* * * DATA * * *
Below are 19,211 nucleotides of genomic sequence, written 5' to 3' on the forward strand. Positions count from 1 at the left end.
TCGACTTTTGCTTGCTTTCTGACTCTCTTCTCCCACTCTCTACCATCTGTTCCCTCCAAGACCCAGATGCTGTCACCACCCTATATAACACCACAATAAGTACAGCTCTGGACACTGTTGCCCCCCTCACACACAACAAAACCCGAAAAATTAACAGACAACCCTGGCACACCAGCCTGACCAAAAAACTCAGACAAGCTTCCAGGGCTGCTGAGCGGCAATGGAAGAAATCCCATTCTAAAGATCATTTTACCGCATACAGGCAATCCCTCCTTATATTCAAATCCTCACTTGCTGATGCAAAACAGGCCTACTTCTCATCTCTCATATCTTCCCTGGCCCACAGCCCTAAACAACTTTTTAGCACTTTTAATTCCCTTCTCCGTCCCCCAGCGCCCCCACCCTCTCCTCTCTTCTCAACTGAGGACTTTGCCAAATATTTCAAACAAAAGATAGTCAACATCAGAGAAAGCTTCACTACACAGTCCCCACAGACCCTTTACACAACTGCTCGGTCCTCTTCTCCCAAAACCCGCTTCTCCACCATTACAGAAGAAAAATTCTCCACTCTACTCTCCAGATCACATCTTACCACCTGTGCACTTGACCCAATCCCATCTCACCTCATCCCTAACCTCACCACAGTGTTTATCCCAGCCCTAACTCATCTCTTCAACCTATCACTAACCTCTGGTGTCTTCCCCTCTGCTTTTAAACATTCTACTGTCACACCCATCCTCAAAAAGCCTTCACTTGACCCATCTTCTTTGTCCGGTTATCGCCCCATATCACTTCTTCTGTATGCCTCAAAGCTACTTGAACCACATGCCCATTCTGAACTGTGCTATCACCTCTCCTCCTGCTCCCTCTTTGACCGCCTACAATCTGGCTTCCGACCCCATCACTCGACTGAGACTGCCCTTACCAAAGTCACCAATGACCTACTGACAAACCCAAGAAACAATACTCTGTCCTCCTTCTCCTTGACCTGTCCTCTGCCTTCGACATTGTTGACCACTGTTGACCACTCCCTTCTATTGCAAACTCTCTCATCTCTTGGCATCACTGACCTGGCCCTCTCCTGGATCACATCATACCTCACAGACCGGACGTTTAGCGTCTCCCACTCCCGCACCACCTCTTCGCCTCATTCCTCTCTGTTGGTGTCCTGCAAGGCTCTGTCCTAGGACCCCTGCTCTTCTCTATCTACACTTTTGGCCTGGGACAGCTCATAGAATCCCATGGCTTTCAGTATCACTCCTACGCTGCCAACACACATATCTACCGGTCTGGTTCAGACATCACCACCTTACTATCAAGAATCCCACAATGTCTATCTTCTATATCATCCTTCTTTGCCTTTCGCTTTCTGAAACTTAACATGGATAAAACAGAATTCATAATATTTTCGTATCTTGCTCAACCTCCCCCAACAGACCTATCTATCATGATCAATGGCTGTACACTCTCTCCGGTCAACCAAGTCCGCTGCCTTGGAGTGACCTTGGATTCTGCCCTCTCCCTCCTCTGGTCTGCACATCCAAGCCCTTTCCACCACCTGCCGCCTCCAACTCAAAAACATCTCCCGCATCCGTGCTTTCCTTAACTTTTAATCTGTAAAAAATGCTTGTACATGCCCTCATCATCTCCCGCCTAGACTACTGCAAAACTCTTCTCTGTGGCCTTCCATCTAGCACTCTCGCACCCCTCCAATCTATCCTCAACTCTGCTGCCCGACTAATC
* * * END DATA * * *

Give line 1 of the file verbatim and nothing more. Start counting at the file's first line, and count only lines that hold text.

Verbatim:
Below are 19,211 nucleotides of genomic sequence, written 5' to 3' on the forward strand. Positions count from 1 at the left end.